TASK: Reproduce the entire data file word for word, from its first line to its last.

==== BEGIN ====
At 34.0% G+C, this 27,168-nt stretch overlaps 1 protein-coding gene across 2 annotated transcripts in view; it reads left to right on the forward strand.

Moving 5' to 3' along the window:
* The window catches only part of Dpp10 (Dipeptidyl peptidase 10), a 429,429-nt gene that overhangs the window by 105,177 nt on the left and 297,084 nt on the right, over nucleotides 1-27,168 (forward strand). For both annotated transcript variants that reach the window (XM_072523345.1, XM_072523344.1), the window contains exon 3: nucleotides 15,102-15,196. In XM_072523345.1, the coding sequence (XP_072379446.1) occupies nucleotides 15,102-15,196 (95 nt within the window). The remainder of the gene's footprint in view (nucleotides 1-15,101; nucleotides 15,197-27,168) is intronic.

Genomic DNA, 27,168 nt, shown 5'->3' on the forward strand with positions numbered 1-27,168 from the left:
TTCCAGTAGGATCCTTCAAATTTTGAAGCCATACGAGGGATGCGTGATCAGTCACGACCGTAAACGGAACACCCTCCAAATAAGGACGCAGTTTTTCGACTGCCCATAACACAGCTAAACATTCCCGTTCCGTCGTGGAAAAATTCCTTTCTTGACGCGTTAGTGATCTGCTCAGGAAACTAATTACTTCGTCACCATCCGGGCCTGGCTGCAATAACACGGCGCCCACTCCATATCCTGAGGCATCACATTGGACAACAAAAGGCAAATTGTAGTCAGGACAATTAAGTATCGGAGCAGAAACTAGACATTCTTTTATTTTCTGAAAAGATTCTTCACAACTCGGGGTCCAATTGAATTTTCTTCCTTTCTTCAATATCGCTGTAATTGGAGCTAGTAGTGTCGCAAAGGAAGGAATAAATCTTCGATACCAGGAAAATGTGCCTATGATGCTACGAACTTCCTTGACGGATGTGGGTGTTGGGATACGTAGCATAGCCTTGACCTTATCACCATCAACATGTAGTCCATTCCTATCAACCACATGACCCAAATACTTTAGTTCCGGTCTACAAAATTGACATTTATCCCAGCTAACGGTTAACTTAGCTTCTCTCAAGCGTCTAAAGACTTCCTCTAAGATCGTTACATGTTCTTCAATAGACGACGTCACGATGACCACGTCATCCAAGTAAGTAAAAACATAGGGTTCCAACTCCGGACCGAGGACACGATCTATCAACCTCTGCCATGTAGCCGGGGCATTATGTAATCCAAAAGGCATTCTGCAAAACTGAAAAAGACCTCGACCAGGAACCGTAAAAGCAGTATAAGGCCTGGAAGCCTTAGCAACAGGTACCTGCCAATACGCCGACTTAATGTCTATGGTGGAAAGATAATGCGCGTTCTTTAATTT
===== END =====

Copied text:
At 34.0% G+C, this 27,168-nt stretch overlaps 1 protein-coding gene across 2 annotated transcripts in view; it reads left to right on the forward strand.

Moving 5' to 3' along the window:
* The window catches only part of Dpp10 (Dipeptidyl peptidase 10), a 429,429-nt gene that overhangs the window by 105,177 nt on the left and 297,084 nt on the right, over nucleotides 1-27,168 (forward strand). For both annotated transcript variants that reach the window (XM_072523345.1, XM_072523344.1), the window contains exon 3: nucleotides 15,102-15,196. In XM_072523345.1, the coding sequence (XP_072379446.1) occupies nucleotides 15,102-15,196 (95 nt within the window). The remainder of the gene's footprint in view (nucleotides 1-15,101; nucleotides 15,197-27,168) is intronic.

Genomic DNA, 27,168 nt, shown 5'->3' on the forward strand with positions numbered 1-27,168 from the left:
TTCCAGTAGGATCCTTCAAATTTTGAAGCCATACGAGGGATGCGTGATCAGTCACGACCGTAAACGGAACACCCTCCAAATAAGGACGCAGTTTTTCGACTGCCCATAACACAGCTAAACATTCCCGTTCCGTCGTGGAAAAATTCCTTTCTTGACGCGTTAGTGATCTGCTCAGGAAACTAATTACTTCGTCACCATCCGGGCCTGGCTGCAATAACACGGCGCCCACTCCATATCCTGAGGCATCACATTGGACAACAAAAGGCAAATTGTAGTCAGGACAATTAAGTATCGGAGCAGAAACTAGACATTCTTTTATTTTCTGAAAAGATTCTTCACAACTCGGGGTCCAATTGAATTTTCTTCCTTTCTTCAATATCGCTGTAATTGGAGCTAGTAGTGTCGCAAAGGAAGGAATAAATCTTCGATACCAGGAAAATGTGCCTATGATGCTACGAACTTCCTTGACGGATGTGGGTGTTGGGATACGTAGCATAGCCTTGACCTTATCACCATCAACATGTAGTCCATTCCTATCAACCACATGACCCAAATACTTTAGTTCCGGTCTACAAAATTGACATTTATCCCAGCTAACGGTTAACTTAGCTTCTCTCAAGCGTCTAAAGACTTCCTCTAAGATCGTTACATGTTCTTCAATAGACGACGTCACGATGACCACGTCATCCAAGTAAGTAAAAACATAGGGTTCCAACTCCGGACCGAGGACACGATCTATCAACCTCTGCCATGTAGCCGGGGCATTATGTAATCCAAAAGGCATTCTGCAAAACTGAAAAAGACCTCGACCAGGAACCGTAAAAGCAGTATAAGGCCTGGAAGCCTTAGCAACAGGTACCTGCCAATACGCCGACTTAATGTCTATGGTGGAAAGATAATGCGCGTTCTTTAATTT